A True Gemini

I’m not really into astrology, but I’ve always identified with my sign: Gemini, the Twins.  My mother likes to say she never knows which of me she’s going to get: Happy, bubbly Rachel, or Sad, Angry, Snaps-all-the-time Rachel.  Most days I don’t know myself which girl to expect.

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It’s a strange balancing act- trying to reconcile the two selves.  Happy Rachel is motivated, enthusiastic, and yes, happy.  Sad Rachel, well, she’s none of those things.  She’s a downer, really.

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A couple of weeks ago, when I wrote about using 2011 to write a second book and my write-an-hour-straight every week challenge, I was Happy Rachel.  I was excited and couldn’t wait to write.  But I haven’t done any writing since then.  I’ve been so busy with work that when I have had time, all I’ve wanted to do is relax- do nothing.  It makes me incredibly sad that writing has come to feel like more work.  It used to be a hobby, a passion.  Something I did only for me.  Now it’s like I’m trying to prove something to the world.

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I don’t know what’s changed, honestly, and therefore must attribute my inability to write to my destructive Gemini side.  See, I used to write about really personal things- people would tell me all the time that the quality they liked most about my writing was its honesty: the way I put myself out there on the page without apology, without embarrassment.  Well, maybe with some apology, but definitely without embarrassment.

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Well, lately I haven’t been writing anything personal because the personal things happening in my life involve other people and I haven’t wanted to splash their names or information all over the Internet.  It’s nothing bad, not really, I’ve just learned that while I can be completely open with my own feelings and beliefs and actions without embarrassment, that might not be the case for everyone else.  And I need to respect that others may not like my talking so freely about them, even though it has put me in a bit of a block, writing wise.

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I struggle a lot with wishing that things in my life were different while not really sure how to make different happen.  Like with dating, people like to give me all kinds of advice, but the two major things I hear is “You have to stop looking,” and “You have to put yourself out there.”  How do you stop looking and put yourself out there at the same time?  Don’t answer that- it’s a rhetorical question.  It’s just, I don’t know how to make my dating life different.  I can’t force a guy to be interested in me or want a relationship with me.  And I refuse to be anyone but myself.  What’s the point in lying or pretending to like things I don’t in order to get a guy to like me- eventually he’d discover the truth, right?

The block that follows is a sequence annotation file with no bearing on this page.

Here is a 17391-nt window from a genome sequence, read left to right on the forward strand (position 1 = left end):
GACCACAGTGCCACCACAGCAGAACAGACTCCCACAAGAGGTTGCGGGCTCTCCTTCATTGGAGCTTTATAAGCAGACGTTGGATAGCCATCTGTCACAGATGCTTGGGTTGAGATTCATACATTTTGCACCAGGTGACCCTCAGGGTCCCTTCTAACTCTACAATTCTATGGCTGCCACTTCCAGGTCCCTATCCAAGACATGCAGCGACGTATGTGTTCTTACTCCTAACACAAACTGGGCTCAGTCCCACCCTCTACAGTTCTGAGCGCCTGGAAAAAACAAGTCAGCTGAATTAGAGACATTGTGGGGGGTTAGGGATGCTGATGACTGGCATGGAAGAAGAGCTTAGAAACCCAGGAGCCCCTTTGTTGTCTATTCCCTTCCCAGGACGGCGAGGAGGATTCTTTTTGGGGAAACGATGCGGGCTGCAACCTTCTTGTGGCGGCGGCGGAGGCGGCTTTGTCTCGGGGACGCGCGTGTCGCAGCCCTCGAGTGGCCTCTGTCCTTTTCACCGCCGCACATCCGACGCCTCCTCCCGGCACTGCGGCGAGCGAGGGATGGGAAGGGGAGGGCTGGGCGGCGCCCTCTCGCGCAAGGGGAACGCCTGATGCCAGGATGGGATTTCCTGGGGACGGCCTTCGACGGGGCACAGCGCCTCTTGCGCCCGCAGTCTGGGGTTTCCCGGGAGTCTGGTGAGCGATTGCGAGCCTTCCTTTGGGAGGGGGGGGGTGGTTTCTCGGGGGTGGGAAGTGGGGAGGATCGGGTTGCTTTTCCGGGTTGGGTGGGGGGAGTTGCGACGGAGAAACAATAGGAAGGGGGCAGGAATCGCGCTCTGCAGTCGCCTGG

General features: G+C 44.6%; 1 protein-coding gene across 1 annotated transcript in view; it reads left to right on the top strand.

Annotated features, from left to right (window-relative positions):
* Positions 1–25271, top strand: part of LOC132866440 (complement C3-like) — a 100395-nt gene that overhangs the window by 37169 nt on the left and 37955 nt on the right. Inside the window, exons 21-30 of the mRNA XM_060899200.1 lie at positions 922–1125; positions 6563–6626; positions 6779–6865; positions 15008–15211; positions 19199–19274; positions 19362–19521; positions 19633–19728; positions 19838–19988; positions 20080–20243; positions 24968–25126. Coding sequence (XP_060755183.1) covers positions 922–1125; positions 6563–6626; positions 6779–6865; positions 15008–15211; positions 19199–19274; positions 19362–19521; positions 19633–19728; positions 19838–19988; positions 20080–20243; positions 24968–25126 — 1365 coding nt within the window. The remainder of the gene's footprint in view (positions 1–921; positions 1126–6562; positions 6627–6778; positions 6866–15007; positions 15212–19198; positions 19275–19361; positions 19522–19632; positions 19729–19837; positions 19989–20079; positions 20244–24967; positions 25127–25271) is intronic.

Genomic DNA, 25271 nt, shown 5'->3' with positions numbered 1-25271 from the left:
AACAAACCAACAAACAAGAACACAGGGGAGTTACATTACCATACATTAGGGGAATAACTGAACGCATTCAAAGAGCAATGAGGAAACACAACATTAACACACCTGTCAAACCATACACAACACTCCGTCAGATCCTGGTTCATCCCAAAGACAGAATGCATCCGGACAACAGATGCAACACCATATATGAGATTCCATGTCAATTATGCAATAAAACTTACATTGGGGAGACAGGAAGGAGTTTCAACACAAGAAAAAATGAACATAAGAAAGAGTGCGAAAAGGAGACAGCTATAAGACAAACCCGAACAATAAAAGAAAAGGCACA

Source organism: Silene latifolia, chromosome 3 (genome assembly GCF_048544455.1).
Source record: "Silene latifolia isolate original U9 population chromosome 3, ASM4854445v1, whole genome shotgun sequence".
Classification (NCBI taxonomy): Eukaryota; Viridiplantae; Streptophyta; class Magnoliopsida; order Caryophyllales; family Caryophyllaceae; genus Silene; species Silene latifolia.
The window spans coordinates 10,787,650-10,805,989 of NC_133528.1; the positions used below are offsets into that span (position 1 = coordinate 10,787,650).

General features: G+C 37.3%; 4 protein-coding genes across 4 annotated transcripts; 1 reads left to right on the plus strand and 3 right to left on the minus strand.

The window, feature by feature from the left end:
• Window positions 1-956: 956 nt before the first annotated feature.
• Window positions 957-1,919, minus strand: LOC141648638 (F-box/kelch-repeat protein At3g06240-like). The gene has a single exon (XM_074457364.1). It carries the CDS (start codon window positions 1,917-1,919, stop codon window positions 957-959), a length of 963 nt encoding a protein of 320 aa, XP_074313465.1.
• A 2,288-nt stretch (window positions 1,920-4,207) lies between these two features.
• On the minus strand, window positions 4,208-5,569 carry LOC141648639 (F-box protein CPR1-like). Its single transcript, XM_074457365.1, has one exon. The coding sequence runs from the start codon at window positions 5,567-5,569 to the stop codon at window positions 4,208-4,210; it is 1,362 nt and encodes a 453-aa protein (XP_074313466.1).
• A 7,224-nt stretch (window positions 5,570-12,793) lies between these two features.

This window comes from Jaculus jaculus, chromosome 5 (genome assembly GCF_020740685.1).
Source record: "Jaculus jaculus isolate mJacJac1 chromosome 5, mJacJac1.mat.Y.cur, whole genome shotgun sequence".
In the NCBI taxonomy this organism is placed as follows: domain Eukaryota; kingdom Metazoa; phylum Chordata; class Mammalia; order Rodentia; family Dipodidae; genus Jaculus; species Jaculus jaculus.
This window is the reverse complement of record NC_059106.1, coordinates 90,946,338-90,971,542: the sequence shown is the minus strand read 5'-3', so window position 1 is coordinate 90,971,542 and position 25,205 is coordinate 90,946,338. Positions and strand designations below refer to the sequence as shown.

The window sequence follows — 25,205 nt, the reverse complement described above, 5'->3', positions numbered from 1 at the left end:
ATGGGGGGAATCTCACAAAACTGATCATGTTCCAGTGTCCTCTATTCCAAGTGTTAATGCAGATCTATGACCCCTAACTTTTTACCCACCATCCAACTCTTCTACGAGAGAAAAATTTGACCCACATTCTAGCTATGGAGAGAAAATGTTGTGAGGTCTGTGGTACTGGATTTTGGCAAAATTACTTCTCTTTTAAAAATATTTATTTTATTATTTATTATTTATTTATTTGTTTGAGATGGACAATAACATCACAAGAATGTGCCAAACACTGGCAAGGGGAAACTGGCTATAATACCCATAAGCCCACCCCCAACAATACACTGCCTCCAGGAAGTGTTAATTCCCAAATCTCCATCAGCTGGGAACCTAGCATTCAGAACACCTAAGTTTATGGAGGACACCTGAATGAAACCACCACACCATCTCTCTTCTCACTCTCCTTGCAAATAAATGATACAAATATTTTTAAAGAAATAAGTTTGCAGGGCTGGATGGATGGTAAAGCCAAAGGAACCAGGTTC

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I’m at this point where I feel like I need to make major changes in order to get the life I want, but I feel guilty about what those changes mean.  Mainly because I know that I’m going to probably have to leave one or both of my jobs and find one that actually pays decently.  I’m so freaking stressed about work and I never feel like I’m off-the-clock.  But I feel guilty because I know that both places depend on me and have done a lot for me.  At the same time, though, it wouldn’t be the end of the world for either if I left.  Which sucks.  I like to be indispensable.  I so rarely am.

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All this thinking about my life, career, dating, writing, making changes, made me think about the first piece I wrote back in March 2009 when this whole writing thing started.  I checked, and I’ve never shared it on the blog, so I’m going to now.  I don’t really want sympathy or advice, I want to get back to a place where I can write with honesty and share my deepest emotions without feeling self-conscious.  Because that’s the only way I’m ever going to write a second book or have the courage to go after what I really want for my life.

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Average